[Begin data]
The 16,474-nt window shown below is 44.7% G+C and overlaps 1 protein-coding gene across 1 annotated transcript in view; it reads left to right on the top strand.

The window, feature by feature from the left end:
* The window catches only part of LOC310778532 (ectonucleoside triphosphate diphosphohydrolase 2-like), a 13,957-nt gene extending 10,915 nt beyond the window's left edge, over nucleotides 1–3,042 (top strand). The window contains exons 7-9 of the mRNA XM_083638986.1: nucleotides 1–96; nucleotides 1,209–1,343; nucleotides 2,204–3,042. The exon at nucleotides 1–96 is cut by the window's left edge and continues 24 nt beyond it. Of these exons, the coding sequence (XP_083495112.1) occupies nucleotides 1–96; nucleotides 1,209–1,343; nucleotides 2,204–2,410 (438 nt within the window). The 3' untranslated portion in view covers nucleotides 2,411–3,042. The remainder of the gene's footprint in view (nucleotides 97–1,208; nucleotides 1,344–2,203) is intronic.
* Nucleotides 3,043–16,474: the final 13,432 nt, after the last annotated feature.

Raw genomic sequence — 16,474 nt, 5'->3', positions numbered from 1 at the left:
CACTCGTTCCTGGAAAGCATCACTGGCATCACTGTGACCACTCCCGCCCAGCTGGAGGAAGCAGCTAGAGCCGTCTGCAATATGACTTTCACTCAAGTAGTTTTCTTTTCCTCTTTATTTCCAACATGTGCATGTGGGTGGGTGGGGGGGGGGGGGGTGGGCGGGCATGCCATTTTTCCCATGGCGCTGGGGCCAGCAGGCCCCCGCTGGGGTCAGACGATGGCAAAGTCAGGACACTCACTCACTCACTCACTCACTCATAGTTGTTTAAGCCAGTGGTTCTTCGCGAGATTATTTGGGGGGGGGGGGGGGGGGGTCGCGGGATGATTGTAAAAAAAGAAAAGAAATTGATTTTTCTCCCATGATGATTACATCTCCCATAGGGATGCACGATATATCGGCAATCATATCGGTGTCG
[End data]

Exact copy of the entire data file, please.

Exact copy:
The 16,474-nt window shown below is 44.7% G+C and overlaps 1 protein-coding gene across 1 annotated transcript in view; it reads left to right on the top strand.

The window, feature by feature from the left end:
* The window catches only part of LOC310778532 (ectonucleoside triphosphate diphosphohydrolase 2-like), a 13,957-nt gene extending 10,915 nt beyond the window's left edge, over nucleotides 1–3,042 (top strand). The window contains exons 7-9 of the mRNA XM_083638986.1: nucleotides 1–96; nucleotides 1,209–1,343; nucleotides 2,204–3,042. The exon at nucleotides 1–96 is cut by the window's left edge and continues 24 nt beyond it. Of these exons, the coding sequence (XP_083495112.1) occupies nucleotides 1–96; nucleotides 1,209–1,343; nucleotides 2,204–2,410 (438 nt within the window). The 3' untranslated portion in view covers nucleotides 2,411–3,042. The remainder of the gene's footprint in view (nucleotides 97–1,208; nucleotides 1,344–2,203) is intronic.
* Nucleotides 3,043–16,474: the final 13,432 nt, after the last annotated feature.

Raw genomic sequence — 16,474 nt, 5'->3', positions numbered from 1 at the left:
CACTCGTTCCTGGAAAGCATCACTGGCATCACTGTGACCACTCCCGCCCAGCTGGAGGAAGCAGCTAGAGCCGTCTGCAATATGACTTTCACTCAAGTAGTTTTCTTTTCCTCTTTATTTCCAACATGTGCATGTGGGTGGGTGGGGGGGGGGGGGGTGGGCGGGCATGCCATTTTTCCCATGGCGCTGGGGCCAGCAGGCCCCCGCTGGGGTCAGACGATGGCAAAGTCAGGACACTCACTCACTCACTCACTCACTCATAGTTGTTTAAGCCAGTGGTTCTTCGCGAGATTATTTGGGGGGGGGGGGGGGGGGGTCGCGGGATGATTGTAAAAAAAGAAAAGAAATTGATTTTTCTCCCATGATGATTACATCTCCCATAGGGATGCACGATATATCGGCAATCATATCGGTGTCG